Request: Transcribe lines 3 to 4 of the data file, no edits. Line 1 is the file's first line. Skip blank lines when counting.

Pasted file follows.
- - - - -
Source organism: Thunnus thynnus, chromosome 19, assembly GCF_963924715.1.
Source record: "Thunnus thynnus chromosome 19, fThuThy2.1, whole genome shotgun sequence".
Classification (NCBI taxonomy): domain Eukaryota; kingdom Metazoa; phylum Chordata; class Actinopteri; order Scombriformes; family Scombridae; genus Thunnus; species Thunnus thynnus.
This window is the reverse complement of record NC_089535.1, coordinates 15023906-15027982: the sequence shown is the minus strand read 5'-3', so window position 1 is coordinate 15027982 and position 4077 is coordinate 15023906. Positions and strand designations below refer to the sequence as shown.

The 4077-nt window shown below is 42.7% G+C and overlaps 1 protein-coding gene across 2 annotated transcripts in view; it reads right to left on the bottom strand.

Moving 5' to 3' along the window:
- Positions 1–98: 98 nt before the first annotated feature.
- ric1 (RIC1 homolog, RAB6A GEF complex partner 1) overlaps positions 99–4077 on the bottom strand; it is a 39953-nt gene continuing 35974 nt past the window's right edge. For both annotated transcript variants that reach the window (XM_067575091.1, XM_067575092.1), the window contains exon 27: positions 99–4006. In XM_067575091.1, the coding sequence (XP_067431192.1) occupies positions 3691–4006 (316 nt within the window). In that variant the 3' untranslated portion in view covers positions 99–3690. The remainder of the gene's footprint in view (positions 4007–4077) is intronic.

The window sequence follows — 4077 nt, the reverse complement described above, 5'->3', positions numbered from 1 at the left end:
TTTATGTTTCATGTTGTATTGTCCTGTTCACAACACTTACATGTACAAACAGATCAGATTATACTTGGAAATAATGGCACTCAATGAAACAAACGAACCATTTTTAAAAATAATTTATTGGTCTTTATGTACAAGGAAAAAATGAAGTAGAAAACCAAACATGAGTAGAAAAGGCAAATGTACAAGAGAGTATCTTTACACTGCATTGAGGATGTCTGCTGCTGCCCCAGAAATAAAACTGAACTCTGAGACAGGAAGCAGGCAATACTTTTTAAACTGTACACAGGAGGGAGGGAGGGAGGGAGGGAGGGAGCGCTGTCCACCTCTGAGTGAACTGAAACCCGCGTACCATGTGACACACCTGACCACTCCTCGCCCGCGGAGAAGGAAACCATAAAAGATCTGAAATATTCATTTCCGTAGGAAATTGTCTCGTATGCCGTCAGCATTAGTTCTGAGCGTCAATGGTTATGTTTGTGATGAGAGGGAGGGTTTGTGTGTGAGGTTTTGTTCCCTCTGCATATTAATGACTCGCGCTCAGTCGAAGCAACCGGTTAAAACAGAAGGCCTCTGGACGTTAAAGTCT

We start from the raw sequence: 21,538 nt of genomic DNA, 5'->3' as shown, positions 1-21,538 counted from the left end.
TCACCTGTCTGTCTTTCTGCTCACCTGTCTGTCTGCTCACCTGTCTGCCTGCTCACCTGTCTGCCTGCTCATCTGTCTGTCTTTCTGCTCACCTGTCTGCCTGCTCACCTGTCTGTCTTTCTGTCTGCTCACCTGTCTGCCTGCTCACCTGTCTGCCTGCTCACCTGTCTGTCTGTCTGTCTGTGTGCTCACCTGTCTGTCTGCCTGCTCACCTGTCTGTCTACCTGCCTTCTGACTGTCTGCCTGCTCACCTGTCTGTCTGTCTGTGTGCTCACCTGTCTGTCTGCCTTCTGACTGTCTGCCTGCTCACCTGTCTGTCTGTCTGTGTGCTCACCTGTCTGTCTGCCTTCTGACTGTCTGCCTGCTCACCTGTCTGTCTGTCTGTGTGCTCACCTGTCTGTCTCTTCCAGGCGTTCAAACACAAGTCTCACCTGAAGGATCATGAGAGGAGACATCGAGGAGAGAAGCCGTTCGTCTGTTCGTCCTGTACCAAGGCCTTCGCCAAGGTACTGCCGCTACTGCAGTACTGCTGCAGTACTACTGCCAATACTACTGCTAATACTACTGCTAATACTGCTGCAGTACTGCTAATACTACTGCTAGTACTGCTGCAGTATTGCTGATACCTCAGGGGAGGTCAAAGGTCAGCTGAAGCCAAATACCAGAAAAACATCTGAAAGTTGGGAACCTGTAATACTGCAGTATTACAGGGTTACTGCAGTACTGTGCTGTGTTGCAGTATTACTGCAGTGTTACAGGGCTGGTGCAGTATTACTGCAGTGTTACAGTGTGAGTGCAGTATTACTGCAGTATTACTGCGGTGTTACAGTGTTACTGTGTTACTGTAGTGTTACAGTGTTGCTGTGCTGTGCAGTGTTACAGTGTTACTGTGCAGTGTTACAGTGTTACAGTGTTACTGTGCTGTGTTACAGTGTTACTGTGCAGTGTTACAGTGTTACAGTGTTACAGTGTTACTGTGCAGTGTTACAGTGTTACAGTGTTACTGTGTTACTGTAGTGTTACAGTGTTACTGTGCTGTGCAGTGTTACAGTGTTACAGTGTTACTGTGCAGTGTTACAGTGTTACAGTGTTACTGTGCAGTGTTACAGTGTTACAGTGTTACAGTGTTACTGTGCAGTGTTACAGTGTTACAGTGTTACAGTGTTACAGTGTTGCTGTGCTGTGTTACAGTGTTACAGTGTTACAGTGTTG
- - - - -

Classification (NCBI taxonomy): domain Eukaryota; kingdom Metazoa; phylum Chordata; class Actinopteri; order Scombriformes; family Scombridae; genus Thunnus; species Thunnus thynnus.
This window is the reverse complement of record NC_089535.1, coordinates 15023906-15027982: the sequence shown is the minus strand read 5'-3', so window position 1 is coordinate 15027982 and position 4077 is coordinate 15023906. Positions and strand designations below refer to the sequence as shown.